From Library Journal
Published in conjunction with an exhibit that will travel from San Francisco to Houston, New York, and Chicago through January 2004, this volume features the photographic work of the beloved author of Alice's Adventures in Wonderland. Many of Lewis Carroll's photographs are of young girls he knew, often posed in costume with elaborate scenery and props that convey a sense of fantasy similar to that portrayed in his fiction. Curator of photography at the San Francisco Museum of Modern Art, Nickel focuses on the subject matter of Carroll's photographs and how it relates to the Victorian preoccupation with symbolism in art. He also discusses some previous interpretations of Carroll's work, including speculations about Carroll's personal relationships with the girls in his pictures. This volume is most suitable as a supplement to either of two other books recently published on Carroll's photographs: Roger Taylor and Edward Wakeling's Lewis Carroll: Photographer, a highly detailed overview of Carroll's life as a photographer, suitable for academic libraries; and Morton Cohen's Reflections in a Looking Glass, a solid introduction to Carroll's photography for public libraries. With thoughtful essays and high-quality reproductions, Nickel's book is also recommended for academic or larger public libraries.Eric Linderman, East Cleveland P.L., OH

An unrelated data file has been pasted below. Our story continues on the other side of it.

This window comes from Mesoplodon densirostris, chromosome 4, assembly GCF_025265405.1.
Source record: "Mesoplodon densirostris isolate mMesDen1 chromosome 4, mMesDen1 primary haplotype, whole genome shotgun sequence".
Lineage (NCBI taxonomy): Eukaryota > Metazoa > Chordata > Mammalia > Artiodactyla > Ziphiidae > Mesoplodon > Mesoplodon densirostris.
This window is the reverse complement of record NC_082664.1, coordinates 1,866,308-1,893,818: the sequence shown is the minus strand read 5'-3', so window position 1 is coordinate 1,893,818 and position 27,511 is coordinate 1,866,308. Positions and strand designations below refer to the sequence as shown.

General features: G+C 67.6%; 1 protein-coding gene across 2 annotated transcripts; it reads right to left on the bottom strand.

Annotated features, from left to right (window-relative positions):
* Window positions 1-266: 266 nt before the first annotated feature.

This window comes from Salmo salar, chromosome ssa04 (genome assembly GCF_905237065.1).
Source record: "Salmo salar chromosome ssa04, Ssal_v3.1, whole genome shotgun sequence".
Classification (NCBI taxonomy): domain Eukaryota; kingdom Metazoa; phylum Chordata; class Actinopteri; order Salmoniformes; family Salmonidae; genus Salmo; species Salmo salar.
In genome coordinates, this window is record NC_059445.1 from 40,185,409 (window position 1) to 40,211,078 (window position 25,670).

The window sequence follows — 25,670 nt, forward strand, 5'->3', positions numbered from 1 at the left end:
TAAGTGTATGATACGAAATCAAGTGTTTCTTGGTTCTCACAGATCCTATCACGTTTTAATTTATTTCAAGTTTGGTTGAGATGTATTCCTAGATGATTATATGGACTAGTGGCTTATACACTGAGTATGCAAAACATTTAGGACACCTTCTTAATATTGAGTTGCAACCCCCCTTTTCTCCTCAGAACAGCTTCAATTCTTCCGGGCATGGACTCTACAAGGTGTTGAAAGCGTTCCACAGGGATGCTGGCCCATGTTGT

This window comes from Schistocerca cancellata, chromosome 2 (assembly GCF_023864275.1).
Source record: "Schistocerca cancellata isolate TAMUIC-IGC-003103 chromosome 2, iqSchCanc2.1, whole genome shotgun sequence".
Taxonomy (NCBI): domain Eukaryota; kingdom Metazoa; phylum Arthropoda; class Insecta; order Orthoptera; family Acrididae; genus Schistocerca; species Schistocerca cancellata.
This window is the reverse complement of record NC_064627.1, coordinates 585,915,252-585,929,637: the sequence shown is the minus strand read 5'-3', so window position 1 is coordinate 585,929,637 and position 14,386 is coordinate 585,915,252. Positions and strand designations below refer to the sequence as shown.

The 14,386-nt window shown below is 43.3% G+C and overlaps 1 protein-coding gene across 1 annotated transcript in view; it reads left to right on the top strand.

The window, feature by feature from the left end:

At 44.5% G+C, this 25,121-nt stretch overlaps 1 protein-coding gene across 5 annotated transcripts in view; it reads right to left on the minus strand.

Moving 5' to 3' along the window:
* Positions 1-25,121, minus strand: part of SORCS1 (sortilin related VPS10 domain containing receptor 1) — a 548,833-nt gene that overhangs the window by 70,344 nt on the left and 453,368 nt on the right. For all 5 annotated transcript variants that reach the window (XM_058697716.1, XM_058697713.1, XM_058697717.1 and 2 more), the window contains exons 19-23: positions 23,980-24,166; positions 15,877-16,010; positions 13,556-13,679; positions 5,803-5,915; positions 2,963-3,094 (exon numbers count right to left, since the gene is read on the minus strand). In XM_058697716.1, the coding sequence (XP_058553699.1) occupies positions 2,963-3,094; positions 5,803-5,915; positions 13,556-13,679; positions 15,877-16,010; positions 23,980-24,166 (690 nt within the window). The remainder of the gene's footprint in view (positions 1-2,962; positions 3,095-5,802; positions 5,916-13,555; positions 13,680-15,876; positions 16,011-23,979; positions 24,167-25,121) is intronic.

Copyright 2002 Reed Business Information, Inc.
Nickel's introduction to this splendid album of Lewis Carroll's photographs sports one factual howler (he identifies the king, James V, in Scott's Lady of the Lake,
as English) and some poor and illogical wordings. But his persuasive explication of Carroll's photography and revisionist assessment of Carroll's character make up for such shortcomings. He says Carroll's Victorian circle saw more than met the eye in his pictures, filling in cultural resonance and even physical detail from their knowledge of philosophy, literature, and history. Performing a kind of visual Platonism, they recognized in a child in a makeshift costume before a backdrop that doesn't cover the wall behind it an emblem of a great person, incident, sentiment, or all three at once. Appreciation today suffers from the modernist assumption that a photograph represents material reality only. Besides reading the pictures incorrectly, modern eyes misconstrue Carroll's personality. Carroll was fond of little girls, Nickel says, but the photos and his diaries demonstrate equal liking, equally nonsexual, for boys and other adults. A breath-of-fresh-air of a book. Ray OlsonCopyright © American Library Association. All rights reserved